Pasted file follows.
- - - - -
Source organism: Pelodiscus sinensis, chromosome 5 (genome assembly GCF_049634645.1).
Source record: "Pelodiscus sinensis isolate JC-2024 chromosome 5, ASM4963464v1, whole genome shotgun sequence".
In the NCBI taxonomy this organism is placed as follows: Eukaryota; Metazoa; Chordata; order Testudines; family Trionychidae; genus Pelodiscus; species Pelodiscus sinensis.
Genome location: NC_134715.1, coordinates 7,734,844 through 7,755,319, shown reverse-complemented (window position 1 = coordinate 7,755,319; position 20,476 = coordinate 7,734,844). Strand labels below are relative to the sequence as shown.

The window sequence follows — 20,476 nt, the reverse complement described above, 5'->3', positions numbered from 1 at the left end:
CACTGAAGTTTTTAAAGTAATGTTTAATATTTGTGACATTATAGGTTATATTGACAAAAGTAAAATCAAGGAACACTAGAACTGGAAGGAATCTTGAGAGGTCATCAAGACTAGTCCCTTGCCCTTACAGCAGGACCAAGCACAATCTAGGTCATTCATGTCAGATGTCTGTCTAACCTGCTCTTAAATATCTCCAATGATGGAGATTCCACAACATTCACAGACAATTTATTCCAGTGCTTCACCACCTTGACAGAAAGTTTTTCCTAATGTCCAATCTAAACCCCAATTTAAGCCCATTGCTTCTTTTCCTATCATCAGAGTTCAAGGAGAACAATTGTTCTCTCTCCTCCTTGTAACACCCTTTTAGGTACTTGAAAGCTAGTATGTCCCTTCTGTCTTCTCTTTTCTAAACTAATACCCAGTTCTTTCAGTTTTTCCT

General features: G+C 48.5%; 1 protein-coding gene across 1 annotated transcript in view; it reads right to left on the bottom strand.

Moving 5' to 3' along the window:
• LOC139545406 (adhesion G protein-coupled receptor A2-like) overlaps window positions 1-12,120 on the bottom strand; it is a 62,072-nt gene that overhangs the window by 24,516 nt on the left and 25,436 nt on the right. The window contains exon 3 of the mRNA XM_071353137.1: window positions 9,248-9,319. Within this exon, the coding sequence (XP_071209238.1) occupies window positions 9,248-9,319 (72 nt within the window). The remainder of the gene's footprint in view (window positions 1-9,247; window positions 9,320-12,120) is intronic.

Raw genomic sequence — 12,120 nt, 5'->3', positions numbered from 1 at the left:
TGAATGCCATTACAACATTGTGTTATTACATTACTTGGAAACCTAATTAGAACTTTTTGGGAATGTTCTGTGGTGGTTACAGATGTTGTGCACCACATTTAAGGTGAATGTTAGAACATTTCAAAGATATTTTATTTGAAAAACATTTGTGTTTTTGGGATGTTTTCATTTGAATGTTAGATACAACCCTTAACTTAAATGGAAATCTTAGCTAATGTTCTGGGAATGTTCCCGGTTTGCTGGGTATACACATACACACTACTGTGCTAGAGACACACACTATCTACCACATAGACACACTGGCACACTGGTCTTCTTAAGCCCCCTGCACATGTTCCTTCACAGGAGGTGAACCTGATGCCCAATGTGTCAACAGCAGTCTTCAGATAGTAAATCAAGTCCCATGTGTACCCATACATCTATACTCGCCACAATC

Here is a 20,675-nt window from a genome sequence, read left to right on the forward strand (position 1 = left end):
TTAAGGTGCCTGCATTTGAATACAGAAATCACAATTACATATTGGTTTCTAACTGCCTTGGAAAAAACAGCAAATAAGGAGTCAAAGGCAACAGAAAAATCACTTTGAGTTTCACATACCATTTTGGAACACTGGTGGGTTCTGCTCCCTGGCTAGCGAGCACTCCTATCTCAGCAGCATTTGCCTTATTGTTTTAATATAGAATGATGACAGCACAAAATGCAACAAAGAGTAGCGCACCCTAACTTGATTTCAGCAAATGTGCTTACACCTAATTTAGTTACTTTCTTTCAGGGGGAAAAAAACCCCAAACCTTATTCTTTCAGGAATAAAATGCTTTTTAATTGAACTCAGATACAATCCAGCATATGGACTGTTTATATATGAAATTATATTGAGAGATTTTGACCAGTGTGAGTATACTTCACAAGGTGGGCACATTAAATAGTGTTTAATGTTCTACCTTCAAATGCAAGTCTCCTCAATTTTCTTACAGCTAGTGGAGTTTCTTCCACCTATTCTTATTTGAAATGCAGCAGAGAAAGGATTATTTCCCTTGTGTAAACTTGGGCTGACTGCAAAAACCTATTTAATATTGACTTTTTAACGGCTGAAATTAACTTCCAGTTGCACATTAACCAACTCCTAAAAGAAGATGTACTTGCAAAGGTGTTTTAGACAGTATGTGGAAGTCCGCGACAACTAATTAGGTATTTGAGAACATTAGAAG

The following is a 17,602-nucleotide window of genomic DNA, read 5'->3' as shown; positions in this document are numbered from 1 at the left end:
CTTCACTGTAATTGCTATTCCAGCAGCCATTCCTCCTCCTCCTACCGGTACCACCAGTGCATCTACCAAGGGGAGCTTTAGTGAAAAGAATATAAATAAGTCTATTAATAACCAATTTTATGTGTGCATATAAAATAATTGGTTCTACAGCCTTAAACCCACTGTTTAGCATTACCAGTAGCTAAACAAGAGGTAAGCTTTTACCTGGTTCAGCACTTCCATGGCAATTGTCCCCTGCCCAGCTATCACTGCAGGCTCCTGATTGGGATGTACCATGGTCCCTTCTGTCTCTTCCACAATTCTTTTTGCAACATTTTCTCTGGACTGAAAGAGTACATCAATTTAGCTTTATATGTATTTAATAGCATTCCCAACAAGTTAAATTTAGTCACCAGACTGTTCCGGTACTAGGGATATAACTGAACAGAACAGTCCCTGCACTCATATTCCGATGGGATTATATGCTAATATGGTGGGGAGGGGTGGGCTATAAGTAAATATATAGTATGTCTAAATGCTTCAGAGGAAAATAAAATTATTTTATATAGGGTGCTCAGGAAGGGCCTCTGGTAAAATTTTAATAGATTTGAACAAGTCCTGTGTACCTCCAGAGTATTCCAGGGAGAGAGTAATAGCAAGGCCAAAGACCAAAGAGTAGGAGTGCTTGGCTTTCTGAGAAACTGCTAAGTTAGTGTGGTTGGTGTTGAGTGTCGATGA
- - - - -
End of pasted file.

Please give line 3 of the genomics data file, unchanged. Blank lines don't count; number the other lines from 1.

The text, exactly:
In the NCBI taxonomy this organism is placed as follows: Eukaryota; Metazoa; Chordata; order Testudines; family Trionychidae; genus Pelodiscus; species Pelodiscus sinensis.